In the US, we’ve been patiently awaiting the agreement to new voluntary gluten-free labeling…and in Canada– celiacs are fighting to keep proposed labeling laws from being derailed by one heavy-hitting lobby.
Gluten Free Labeling in the US
Right now any product you see labeled “gluten free” in a US grocery store is done completely voluntarily by the company. It’s a problem right now because there’s no controlling what one company’s version of gluten free is, versus another. So many companies are guessing at what they think the Food and Drug Administration will enact, when they decide (soon??). But the reality is..the US government is approaching a 2 1/2 year delay in enacting this voluntary guideline that would give food producers an idea of measurements and rules to follow so they can call a product gluten free.
I would love to see gluten free labeling as a requirement for all companies myself, but I supposed I’m biased. Instead, the guidelines will not be mandatory like the top 8 food allergens are that are listed in the Food Allergen Labeling and Consumer Protection Act (FALCPA). So sooner or later when the FDA acts, companies could (conceivably) continue to make a genuinely gluten free product, and not bother to label it gluten free because the government isn’t requiring them to do so.
I wrote about this topic last September (2010) when I emailed the FDA and asked when this was going to get done and I was told “…the Agency is working on gluten labeling and will post the final rule in the Federal Register when it is complete.” Either way, as gluten free Americans it’s time to get ticked off and take some action! 2008 (when it was supposed to be complete) is long gone! The American Celiac Disease Alliance has put together an easy way for you to tell your members of Congress to get the FDA back on track in this area. Click here to do this now!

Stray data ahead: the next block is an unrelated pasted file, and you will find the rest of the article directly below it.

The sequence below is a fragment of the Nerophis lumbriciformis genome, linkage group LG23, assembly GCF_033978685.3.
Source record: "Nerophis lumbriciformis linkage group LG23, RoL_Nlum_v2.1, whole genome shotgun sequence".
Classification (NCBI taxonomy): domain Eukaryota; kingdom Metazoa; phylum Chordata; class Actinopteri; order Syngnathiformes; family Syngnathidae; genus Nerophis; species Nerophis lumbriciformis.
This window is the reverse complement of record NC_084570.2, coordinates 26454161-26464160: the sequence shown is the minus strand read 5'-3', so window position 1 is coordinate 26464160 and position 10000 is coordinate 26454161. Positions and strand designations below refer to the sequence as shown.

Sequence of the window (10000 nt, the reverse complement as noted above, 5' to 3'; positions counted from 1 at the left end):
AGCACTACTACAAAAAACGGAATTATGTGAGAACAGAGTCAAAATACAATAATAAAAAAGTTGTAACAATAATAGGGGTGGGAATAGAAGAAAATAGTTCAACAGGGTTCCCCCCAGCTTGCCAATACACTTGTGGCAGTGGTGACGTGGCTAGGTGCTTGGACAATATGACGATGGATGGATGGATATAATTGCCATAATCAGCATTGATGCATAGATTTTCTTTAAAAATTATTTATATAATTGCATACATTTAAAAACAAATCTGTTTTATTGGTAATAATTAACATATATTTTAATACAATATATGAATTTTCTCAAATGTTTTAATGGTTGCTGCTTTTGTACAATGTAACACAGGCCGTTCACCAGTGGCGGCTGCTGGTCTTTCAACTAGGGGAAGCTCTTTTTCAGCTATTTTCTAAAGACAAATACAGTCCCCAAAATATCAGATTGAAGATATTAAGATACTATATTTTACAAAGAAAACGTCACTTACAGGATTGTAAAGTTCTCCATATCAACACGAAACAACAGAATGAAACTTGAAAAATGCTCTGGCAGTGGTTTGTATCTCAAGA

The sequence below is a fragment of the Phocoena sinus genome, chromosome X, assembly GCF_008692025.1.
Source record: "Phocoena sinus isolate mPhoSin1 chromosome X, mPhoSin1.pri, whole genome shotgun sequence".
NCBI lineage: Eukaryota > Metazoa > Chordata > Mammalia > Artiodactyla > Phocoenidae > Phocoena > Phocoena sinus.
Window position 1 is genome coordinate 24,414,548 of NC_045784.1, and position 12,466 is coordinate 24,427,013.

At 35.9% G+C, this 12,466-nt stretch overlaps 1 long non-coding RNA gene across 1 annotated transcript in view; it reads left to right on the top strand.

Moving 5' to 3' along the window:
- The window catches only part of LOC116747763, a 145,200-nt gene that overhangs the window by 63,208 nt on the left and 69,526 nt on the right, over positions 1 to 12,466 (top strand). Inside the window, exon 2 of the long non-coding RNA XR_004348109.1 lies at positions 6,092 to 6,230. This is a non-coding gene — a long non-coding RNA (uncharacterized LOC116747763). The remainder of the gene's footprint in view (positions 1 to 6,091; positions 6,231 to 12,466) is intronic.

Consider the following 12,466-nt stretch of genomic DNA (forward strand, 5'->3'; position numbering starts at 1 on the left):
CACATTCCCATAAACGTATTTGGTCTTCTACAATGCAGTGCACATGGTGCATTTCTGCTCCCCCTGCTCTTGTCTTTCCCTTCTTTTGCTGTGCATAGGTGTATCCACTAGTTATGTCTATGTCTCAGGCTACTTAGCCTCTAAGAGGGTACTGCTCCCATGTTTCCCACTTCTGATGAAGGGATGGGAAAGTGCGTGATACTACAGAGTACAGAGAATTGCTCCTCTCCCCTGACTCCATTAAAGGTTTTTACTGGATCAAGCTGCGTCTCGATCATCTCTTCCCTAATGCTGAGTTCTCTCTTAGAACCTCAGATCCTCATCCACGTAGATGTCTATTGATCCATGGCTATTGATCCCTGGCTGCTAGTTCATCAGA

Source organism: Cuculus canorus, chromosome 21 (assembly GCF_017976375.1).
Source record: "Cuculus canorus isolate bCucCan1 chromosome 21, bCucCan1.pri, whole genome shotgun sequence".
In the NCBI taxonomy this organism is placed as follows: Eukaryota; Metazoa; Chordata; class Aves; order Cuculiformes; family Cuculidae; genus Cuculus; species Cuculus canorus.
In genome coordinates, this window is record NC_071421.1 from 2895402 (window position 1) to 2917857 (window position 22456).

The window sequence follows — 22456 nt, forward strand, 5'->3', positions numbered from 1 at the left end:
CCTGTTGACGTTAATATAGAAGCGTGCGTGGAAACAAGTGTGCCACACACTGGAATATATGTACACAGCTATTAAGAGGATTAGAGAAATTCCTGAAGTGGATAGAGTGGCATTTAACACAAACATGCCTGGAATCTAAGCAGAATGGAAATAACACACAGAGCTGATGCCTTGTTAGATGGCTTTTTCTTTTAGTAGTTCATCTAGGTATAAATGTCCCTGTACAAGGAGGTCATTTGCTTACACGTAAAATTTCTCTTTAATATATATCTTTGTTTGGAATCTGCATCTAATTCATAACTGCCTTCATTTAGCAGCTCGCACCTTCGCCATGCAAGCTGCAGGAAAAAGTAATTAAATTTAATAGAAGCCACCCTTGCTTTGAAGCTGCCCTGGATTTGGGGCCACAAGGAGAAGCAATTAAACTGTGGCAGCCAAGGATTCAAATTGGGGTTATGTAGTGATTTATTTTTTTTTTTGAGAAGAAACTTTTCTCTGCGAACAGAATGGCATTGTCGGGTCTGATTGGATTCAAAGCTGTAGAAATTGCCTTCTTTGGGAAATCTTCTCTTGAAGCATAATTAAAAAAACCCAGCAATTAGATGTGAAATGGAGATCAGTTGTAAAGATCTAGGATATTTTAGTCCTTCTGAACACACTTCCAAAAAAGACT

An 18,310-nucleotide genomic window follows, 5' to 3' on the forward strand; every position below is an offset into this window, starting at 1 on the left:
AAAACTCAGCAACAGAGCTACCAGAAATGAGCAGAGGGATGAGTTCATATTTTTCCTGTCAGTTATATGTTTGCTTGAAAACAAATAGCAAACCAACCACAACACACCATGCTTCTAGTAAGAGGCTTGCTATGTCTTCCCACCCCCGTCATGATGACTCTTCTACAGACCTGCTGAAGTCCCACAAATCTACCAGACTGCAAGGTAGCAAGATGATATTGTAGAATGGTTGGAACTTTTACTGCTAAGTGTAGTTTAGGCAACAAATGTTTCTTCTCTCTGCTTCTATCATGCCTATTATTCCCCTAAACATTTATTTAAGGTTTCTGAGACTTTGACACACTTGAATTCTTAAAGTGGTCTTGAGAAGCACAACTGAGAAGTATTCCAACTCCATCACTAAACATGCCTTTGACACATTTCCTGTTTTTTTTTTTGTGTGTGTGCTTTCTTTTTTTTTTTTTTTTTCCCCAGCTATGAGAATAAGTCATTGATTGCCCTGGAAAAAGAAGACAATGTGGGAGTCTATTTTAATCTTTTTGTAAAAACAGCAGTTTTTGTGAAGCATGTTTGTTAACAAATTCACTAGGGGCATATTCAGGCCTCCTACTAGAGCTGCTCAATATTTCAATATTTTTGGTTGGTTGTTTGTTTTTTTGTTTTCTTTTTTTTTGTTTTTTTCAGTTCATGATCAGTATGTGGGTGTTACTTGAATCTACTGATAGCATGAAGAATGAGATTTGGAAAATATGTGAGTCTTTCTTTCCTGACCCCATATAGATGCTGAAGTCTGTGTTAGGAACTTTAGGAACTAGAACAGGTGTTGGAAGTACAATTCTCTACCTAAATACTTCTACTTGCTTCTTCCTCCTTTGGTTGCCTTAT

Keeping Gluten Free Labeling on Track in Canada
This year the Canadian government is slated to enact its allergen and gluten labeling. But according to the Canadian Celiac Association, the beer industry is looking to derail the whole project.
“[We] have been working diligently with Health Canada for over 10 years to have legislation passed that will enable Canadians to see, on each and every label, exactly what allergens are present in foods and beverages. This legislation is far too important for Canadians to let the beer industry put it off the rails.” – Canadian Celiac Association
The group said in a recent news release, “the direct and indirect economic burden of food allergy/gluten reactions to Canadian households managing these conditions exceeds $5 billion per year.” An amazing yet not surprising statistic.
The National Post talked to brewers about why this is an issue,
“These people [celiacs] are very well educated…If a Canadian doctor diagnoses you with celiac disease, you’re going to know that beer is not ideal for your system.” -Andre Fortin, a spokesman for the Brewers Association of Canada
There is also a concern about relabeling returnable bottles that are reused for years,“If we were to have to change the text on our label, we would likely have to destroy our entire bottle float,” said Joel Manning, Mill Street’s brewmaster told the National Post. The estimated cost of their current bottles in circulation:$2 million.
In my estimation, the government just wants to do what’s right, but the brewers want to be exempt and the celiac folks are saying Wait a minute–don’t screw this up!
The final regulations will be published soon and then the food industry has 18 months to comply.